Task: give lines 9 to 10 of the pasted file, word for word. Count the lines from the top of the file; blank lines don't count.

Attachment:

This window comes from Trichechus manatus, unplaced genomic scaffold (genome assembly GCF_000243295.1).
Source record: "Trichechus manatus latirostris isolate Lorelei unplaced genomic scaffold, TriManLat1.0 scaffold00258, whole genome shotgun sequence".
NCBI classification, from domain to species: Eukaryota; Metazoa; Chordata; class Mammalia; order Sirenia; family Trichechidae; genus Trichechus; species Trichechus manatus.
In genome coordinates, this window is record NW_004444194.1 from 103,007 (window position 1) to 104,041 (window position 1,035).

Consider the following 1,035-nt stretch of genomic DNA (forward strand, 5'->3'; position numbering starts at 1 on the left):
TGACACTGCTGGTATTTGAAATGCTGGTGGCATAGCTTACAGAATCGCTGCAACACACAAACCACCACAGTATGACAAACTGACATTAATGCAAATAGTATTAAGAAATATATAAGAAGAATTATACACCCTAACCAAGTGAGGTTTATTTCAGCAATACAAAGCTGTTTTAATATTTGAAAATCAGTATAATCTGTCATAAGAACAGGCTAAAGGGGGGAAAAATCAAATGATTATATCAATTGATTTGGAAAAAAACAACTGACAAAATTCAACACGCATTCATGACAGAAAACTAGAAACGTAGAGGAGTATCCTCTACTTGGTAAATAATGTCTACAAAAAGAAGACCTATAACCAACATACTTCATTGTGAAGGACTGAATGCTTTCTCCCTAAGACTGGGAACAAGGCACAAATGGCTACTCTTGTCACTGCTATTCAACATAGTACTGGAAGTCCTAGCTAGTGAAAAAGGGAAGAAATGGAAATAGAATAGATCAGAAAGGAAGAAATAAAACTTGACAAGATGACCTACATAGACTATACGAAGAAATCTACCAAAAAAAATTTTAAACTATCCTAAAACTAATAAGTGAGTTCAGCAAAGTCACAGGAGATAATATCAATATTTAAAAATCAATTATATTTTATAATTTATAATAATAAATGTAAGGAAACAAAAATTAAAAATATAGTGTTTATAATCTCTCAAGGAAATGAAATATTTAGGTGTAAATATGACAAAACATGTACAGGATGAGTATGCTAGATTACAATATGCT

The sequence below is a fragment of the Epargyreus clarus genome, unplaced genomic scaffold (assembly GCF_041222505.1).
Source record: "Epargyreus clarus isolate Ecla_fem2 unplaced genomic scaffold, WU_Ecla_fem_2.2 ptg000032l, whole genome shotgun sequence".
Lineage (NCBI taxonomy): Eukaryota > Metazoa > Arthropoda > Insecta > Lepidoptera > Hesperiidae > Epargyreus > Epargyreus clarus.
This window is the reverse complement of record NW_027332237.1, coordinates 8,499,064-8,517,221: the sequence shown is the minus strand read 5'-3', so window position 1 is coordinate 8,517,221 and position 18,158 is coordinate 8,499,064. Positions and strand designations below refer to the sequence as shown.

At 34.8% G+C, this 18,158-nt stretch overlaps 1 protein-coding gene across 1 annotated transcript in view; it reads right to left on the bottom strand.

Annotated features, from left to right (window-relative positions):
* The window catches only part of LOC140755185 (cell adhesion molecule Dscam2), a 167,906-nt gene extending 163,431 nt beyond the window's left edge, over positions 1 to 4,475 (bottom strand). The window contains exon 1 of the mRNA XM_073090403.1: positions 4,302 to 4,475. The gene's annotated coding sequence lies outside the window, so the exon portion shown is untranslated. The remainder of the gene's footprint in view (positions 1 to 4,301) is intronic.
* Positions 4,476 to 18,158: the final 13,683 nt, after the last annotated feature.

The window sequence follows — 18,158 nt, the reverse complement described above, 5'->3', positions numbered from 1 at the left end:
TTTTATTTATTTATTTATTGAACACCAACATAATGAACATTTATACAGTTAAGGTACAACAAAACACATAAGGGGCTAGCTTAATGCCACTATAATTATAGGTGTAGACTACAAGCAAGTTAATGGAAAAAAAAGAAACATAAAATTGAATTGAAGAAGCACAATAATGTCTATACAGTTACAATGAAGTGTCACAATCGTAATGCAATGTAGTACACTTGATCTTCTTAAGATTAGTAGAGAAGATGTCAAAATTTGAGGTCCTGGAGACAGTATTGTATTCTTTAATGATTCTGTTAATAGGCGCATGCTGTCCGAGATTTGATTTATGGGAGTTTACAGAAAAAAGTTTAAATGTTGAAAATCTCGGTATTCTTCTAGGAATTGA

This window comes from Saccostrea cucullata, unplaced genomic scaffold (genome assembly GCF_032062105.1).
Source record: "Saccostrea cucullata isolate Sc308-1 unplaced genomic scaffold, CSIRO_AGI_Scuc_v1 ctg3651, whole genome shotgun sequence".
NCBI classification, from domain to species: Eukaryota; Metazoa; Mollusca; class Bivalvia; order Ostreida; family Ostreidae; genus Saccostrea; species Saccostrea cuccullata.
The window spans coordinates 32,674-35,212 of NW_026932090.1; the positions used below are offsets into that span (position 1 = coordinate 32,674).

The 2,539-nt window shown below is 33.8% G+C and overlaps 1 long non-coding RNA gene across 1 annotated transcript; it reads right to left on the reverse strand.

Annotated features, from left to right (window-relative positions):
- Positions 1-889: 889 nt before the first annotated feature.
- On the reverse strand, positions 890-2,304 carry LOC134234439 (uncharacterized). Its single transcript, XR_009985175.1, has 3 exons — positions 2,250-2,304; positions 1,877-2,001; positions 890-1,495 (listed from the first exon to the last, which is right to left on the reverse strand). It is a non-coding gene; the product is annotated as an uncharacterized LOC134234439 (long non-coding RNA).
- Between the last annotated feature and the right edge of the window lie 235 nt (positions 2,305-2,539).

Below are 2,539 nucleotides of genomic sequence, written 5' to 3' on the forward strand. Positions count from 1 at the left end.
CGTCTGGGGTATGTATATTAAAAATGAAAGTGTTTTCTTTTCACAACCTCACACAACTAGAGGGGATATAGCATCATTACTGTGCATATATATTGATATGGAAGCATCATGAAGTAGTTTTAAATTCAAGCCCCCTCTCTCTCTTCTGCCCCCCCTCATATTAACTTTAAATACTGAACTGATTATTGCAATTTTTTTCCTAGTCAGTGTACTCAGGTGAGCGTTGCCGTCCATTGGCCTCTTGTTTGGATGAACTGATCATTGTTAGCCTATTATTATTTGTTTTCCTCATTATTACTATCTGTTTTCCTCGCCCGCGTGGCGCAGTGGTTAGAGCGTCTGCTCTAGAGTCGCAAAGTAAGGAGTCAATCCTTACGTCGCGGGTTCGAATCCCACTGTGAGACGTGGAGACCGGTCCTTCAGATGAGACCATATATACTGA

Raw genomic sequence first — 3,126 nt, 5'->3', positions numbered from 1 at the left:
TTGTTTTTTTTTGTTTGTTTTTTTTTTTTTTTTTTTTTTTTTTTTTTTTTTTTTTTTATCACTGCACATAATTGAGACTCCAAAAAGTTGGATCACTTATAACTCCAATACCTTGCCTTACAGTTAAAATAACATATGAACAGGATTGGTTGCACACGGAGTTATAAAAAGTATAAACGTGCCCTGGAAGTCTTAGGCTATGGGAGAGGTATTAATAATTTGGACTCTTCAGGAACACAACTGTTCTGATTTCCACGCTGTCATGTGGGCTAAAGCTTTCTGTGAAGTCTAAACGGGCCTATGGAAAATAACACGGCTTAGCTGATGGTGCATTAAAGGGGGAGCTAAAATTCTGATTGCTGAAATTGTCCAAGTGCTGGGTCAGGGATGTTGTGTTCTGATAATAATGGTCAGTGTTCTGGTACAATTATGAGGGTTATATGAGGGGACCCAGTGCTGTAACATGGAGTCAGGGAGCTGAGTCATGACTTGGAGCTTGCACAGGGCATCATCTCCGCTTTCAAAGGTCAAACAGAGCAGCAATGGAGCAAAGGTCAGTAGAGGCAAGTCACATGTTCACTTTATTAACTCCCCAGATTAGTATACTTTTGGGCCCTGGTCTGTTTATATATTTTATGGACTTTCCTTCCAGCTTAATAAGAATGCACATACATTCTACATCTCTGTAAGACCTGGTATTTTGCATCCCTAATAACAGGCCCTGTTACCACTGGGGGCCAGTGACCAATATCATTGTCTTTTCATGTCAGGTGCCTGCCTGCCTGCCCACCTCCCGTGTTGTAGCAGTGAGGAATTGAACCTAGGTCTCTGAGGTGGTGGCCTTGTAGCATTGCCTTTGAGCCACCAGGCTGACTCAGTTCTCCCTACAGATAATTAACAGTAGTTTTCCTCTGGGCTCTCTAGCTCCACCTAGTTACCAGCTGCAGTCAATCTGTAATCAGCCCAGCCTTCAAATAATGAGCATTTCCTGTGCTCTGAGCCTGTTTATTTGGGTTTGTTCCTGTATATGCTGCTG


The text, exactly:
Lineage (NCBI taxonomy): Eukaryota > Metazoa > Arthropoda > Insecta > Lepidoptera > Hesperiidae > Epargyreus > Epargyreus clarus.
This window is the reverse complement of record NW_027332237.1, coordinates 8,499,064-8,517,221: the sequence shown is the minus strand read 5'-3', so window position 1 is coordinate 8,517,221 and position 18,158 is coordinate 8,499,064. Positions and strand designations below refer to the sequence as shown.